How many times have you said, “once ____ is over, I will do ____?” Too often, we find ourselves waiting for the “right time” to do the things we have always wanted to do. But days and years go by, the “right time” never arrives, and many of those things never get done.
I lived that way for a long time, but I don’t anymore. It’s not because I have taken care of everything else, or because the “right time” has finally arrived. It’s because my paradigm for how life unfolds has changed. And it changed as a result of something I learned from housekeeping.
I got married when I was 23. Eager to fulfill the “role” of “good wife,” I put myself in charge of housekeeping. My standards for housekeeping were the ones I had grown up with. I grew up in a home in which dusting, vacuuming, mopping, laundry, and ironing was done every single week day. So my standards were high. But given that I had a full time job, and none of the assistance my parents had in the home, I failed at meeting them immediately.
So I decided to do all my housekeeping a few times a month, on a Saturday or Sunday. As a result, I was dusting, vacuuming, scrubbing, mopping, laundering, and ironing on many precious weekends. Housekeeping was one of my priorities. I couldn’t enjoy other things until it was done. And I told myself that I would have fun when it was taken care of. Except, it never was.
No matter how often I scrubbed and cleaned, dusted and mopped, laundered and ironed, I found that had to do it again a few days later. That got old. Quickly. And even on the days it was done, I was too tired to do anything fun. So I didn’t. I struggled to find a balance. And I put off living – for housekeeping.
Eventually, I decided to help myself. So I bought a book titled “Home Comforts: The Art & Science of Keeping House.” And it revolutionized more than my approach to housekeeping.
The book’s author discusses the feeling of never being done with one’s housekeeping; and suggests that it is possible to be done. The key is to set a routine for housekeeping tasks, and to decide that when everything is on schedule as you want it, you are “done.” When your home is humming along according to the routine you have chosen, you are “done.” As long as you are meeting the level of functioning that you want, you are “done.”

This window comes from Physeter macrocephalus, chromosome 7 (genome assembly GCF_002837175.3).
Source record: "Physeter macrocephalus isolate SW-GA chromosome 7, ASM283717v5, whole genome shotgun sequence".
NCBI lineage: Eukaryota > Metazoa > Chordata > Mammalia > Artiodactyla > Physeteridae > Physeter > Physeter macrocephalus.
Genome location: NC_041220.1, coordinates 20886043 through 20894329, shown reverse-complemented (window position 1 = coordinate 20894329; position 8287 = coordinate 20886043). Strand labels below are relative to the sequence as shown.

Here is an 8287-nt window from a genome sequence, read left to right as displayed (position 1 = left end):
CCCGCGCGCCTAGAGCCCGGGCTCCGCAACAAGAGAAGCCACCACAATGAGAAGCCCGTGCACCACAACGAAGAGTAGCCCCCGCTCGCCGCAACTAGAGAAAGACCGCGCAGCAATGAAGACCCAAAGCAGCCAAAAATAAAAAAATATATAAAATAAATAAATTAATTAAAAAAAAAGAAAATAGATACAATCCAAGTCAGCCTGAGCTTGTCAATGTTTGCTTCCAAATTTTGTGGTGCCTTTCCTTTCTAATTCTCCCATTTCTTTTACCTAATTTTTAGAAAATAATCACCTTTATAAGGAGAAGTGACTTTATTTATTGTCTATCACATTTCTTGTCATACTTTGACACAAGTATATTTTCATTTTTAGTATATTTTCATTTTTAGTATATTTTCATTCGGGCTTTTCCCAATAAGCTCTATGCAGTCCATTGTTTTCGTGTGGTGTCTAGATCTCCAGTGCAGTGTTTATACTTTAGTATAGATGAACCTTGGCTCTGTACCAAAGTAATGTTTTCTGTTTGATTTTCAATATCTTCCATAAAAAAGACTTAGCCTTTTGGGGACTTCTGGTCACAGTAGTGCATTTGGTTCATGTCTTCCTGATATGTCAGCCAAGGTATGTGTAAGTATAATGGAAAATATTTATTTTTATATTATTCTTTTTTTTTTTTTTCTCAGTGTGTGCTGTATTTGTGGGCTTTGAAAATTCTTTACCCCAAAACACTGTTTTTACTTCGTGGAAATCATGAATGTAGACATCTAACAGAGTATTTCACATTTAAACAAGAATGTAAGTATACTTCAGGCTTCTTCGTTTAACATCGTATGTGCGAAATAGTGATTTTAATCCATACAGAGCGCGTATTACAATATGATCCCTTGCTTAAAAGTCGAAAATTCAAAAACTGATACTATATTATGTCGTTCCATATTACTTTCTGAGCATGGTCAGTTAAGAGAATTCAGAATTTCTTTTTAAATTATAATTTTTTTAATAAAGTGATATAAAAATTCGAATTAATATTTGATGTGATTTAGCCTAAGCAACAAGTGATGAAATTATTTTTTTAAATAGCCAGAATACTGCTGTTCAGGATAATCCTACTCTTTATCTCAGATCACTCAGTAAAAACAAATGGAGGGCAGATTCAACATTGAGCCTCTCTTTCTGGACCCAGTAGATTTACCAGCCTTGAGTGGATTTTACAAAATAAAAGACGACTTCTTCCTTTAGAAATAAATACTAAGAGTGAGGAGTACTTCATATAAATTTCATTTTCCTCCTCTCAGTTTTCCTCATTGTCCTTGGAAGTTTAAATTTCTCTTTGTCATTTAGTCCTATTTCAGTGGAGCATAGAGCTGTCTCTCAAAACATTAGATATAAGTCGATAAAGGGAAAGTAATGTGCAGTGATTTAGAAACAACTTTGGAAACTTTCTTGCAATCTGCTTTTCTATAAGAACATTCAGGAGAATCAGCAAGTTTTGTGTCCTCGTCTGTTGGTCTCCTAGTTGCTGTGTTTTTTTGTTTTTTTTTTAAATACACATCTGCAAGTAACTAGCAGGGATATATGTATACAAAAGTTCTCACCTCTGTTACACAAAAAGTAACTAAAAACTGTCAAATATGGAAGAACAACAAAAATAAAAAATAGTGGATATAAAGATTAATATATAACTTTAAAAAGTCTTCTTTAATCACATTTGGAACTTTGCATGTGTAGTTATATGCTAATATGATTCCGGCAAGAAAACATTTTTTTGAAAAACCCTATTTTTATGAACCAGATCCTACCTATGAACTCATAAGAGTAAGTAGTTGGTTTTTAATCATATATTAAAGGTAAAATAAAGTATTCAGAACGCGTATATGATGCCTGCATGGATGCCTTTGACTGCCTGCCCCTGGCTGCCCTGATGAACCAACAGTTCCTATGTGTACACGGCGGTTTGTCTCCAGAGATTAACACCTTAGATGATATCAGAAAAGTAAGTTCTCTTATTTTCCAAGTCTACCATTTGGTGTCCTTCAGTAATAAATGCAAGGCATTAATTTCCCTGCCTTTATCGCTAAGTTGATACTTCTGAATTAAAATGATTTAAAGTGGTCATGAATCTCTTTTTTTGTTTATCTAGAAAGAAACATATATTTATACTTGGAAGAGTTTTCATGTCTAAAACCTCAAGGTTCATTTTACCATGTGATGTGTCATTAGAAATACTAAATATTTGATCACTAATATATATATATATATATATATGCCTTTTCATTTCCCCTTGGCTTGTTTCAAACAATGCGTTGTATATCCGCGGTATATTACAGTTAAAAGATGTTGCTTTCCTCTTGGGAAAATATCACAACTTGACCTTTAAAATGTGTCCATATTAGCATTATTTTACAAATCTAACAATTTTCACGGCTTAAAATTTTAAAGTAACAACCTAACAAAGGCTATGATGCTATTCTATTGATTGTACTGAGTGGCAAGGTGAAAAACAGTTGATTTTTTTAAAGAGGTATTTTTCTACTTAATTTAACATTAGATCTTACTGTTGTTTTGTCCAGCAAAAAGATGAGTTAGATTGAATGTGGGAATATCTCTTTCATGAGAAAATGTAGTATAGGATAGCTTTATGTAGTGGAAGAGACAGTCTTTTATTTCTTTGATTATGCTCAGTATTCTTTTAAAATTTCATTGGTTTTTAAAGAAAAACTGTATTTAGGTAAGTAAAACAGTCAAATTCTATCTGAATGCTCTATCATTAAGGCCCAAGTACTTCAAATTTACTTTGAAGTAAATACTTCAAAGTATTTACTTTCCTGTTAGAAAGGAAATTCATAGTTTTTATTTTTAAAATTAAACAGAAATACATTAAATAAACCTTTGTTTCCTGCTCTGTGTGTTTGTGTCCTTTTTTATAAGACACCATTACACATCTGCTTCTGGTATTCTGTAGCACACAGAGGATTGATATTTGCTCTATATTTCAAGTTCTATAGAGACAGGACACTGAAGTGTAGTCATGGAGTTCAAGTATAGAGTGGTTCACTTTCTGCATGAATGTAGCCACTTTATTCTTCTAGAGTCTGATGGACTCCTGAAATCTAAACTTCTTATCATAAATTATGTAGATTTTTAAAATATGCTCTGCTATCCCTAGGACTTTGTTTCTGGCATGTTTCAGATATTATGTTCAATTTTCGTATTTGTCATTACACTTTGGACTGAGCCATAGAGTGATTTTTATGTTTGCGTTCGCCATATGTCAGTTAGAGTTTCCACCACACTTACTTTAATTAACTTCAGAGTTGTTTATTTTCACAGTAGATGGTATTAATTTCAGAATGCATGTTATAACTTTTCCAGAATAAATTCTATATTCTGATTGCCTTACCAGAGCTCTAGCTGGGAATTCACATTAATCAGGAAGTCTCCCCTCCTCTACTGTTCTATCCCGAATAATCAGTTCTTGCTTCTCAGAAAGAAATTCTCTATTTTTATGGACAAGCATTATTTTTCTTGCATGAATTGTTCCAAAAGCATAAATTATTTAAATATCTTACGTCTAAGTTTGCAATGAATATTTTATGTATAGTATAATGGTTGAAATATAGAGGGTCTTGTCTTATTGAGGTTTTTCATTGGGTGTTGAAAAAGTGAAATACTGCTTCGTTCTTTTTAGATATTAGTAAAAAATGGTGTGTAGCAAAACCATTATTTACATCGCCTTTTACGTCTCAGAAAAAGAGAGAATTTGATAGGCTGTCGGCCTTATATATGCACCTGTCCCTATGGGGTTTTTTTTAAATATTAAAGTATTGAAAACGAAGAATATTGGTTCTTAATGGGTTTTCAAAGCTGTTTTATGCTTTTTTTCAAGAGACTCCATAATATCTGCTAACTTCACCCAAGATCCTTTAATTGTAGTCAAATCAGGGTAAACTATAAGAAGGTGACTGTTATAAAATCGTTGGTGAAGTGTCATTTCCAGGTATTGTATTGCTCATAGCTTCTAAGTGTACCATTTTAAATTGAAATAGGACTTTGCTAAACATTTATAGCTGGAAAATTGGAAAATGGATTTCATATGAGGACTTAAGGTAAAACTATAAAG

So, not everything needs to be taken care of before you feel satisfied. You can be done even when there is laundry in your basket, when dusting is needed, and when the bathtub is waiting for a scrub. You can move on freely. You can live.
This paradigm changed how I saw life.
Consequences of being alive.
I realized that the necessity for housekeeping was a consequence of my being alive. As long as I lived, I would use my home, and I would have some housekeeping to do. My work would only be done when I was. The same was true about other aspects of life.
Our lives are constantly evolving. Good things happen. Followed by bad. And good. We get busy. We free up. We get busy again. We struggle. We don’t. Then we struggle again. These too are consequences of our being alive. They will cease to exist only when we do.
All our reasons for not doing the things we want to do will exist as long as we live. So we can’t put off living because of them. We have to live despite them. Because if we wait for them to be gone, we will be gone with them.
Permission to live.
So, as long as our lives are humming along, we are “done enough” to do what we have always wanted to do. We can give ourselves permission to do other things. We can give ourselves permission to live.